Nestled along the side roads of 19th century America, little schoolhouses dotted the landscape. Their building shapes were as unique as the people entering through their doors. From simple designs to an elaborate architectural theme, these structures defined character and future dreams. The size depended on the need, which corresponded with the population of the area. But, each one was just as important as all the others. Spelling, history, recitations, geography, and multiplication echoed within the classroom. Excitement and frustration fill the air as eyes open to a brand new world filled with knowledge and daily tasks that made up a small part of the average curriculum. It was in one of these little schoolhouses that our ancestors learned to read, enjoyed the company of their friends, and experienced some of life’s best moments.
One such school was located just outside the small town of Kernersville. The area sits along the southeastern sections of Forsyth County, NC, and encompasses history dating to the mid 18th century. By 1880, Kernersville had developed into a thriving community filled with several tobacco warehouses, a furniture factory, and Main Street with general stores displaying the latest merchandise. The area known as Piney Grove lies just a few miles northeast of Kernersville. The tall vast pine trees cascade over the landscape in this once very rural area of Forsyth County. Comprised mainly of tobacco farmers, the families all knew each other well and worked together to prosper their wealth and well-being. As the area grew, the local children needed a school. Kernersville had schools within the town limits, and these did not benefit the rural areas beyond Kernersville. A new school emerged in 1870 with the name of Piney Grove School.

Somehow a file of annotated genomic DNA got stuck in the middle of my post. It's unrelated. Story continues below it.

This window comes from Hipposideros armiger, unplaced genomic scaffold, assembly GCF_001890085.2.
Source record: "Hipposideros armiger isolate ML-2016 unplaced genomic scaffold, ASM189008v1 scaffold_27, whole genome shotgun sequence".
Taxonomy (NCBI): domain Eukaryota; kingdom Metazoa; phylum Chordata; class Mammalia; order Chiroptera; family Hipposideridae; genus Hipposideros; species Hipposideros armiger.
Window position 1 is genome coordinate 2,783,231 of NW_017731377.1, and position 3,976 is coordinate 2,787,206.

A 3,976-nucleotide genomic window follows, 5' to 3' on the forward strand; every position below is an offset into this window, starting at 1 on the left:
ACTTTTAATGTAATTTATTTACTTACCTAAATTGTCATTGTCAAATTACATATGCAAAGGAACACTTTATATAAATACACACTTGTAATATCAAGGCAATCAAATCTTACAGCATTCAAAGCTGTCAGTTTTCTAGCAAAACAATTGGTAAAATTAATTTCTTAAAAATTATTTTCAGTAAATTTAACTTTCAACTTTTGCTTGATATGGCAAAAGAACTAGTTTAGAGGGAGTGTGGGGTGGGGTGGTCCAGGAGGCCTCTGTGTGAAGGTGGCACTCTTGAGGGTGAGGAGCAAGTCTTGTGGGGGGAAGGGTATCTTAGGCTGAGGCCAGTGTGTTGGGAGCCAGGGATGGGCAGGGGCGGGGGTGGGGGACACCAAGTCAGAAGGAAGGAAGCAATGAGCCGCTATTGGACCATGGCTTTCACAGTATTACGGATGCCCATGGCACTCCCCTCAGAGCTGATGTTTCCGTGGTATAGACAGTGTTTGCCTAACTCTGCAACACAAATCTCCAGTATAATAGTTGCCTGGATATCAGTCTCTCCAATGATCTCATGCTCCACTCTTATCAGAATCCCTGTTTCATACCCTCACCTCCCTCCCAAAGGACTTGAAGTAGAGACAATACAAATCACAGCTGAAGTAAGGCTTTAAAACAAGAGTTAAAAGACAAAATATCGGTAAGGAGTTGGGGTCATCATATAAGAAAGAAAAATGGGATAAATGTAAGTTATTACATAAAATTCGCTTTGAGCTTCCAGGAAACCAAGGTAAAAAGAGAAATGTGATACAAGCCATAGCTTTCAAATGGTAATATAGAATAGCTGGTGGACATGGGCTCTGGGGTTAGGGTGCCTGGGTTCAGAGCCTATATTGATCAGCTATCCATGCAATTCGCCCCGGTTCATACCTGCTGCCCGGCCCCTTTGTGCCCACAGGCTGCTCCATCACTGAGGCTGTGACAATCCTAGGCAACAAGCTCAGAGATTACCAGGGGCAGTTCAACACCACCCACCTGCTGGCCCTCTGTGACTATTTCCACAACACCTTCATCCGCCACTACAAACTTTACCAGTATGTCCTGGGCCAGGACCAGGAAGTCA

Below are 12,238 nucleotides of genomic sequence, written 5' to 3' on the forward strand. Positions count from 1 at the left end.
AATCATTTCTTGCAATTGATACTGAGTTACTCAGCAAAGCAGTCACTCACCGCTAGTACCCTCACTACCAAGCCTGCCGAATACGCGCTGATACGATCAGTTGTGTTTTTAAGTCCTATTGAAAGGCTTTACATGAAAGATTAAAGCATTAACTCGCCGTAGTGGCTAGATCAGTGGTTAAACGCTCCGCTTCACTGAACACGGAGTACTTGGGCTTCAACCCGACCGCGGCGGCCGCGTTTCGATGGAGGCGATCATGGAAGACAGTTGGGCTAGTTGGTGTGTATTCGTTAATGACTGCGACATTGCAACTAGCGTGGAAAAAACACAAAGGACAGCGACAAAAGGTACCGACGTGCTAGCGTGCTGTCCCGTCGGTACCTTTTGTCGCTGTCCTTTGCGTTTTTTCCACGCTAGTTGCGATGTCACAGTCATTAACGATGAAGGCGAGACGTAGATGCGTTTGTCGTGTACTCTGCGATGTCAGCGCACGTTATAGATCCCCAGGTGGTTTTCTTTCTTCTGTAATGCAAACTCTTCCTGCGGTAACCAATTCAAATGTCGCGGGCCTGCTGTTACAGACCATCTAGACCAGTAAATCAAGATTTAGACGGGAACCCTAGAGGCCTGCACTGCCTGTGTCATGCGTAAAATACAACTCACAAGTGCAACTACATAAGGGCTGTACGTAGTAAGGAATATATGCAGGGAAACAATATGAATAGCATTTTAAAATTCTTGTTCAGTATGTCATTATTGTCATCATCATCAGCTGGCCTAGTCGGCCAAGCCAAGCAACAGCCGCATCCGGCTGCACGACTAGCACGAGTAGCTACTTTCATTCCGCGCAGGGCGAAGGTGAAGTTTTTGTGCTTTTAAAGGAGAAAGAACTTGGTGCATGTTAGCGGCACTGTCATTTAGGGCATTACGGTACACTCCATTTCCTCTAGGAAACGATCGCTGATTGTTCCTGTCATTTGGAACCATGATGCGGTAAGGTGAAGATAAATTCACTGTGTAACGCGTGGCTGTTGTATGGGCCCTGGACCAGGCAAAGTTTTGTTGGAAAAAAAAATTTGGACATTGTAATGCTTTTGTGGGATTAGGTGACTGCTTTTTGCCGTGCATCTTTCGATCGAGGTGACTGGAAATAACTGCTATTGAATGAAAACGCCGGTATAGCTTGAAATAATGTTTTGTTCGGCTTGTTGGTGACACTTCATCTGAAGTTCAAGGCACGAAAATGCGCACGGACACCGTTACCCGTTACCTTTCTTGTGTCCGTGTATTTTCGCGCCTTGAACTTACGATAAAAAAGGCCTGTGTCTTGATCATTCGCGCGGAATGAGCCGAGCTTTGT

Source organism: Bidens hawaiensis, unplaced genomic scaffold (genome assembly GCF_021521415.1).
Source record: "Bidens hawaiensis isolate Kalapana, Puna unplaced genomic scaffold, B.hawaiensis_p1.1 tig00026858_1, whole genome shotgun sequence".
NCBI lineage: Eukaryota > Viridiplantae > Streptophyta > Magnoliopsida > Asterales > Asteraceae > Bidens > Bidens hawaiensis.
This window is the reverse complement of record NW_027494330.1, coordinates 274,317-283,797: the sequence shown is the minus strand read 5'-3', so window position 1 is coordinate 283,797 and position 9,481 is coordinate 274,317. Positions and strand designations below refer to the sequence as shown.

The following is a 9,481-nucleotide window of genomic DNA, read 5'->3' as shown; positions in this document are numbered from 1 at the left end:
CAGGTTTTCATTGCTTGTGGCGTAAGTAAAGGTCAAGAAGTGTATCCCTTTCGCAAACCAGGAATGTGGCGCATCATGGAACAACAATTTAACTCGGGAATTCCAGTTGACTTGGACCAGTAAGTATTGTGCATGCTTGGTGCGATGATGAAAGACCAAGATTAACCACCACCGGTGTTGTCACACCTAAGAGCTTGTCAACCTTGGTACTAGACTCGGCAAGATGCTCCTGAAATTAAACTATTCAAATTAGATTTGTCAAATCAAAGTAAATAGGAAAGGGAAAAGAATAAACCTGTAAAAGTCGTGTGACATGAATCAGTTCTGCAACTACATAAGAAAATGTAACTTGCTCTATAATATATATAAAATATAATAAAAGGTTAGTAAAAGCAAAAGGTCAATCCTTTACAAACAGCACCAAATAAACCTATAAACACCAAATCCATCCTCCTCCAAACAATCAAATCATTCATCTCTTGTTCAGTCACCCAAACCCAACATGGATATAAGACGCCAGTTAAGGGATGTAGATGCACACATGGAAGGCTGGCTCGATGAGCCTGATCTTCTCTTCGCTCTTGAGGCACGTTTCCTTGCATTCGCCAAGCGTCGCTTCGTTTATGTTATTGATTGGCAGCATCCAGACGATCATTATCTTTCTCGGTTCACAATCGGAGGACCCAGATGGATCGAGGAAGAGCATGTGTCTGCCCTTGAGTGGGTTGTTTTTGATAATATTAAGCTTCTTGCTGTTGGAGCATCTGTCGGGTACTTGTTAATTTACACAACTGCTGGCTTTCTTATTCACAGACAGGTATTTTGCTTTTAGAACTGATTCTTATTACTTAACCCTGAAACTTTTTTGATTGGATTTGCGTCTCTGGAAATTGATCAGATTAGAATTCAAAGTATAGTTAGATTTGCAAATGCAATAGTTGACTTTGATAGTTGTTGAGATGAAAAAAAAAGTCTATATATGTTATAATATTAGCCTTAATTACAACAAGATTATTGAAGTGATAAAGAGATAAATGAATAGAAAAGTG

It was this school that my great grandfather and grandfather enrolled as students. I have in my family collection report cards displaying my grandfather’s grades, and I also have several of his school books. The school bordered John Motsinger’s property, my 2nd great grandfather. When the original building became too small for the attending students, John Motsinger donated one acre of his property for a larger structure. The original building sits at the 4th of July Park located in Kernersville. Several events are held throughout the year to view the school. The rules of the school during 1870 allowed girls to enter the school first, and boys followed. Girls were seated on the left side of the room while boys sat on the right. All children remained standing until the Pledge of Allegiance was read. Good manners were required, or a student could find themselves in a sit-in-the-corner chair.
The teacher taught grades 1 through 8 in this setting, one room, one source of heat, one slate board (chalkboard), and one clock. The school term began after Labor Day in September and continued for 132 days, but this changed throughout different areas. Before completing the 8th grade, a student takes a final exam. Can you pass the average final exam of 1880? Five questions or problems for each subject usually make up the final exam. I have included one question for each topic below. Order for questions is Grammar, Arithmetic, U.S. History, and Orthography.
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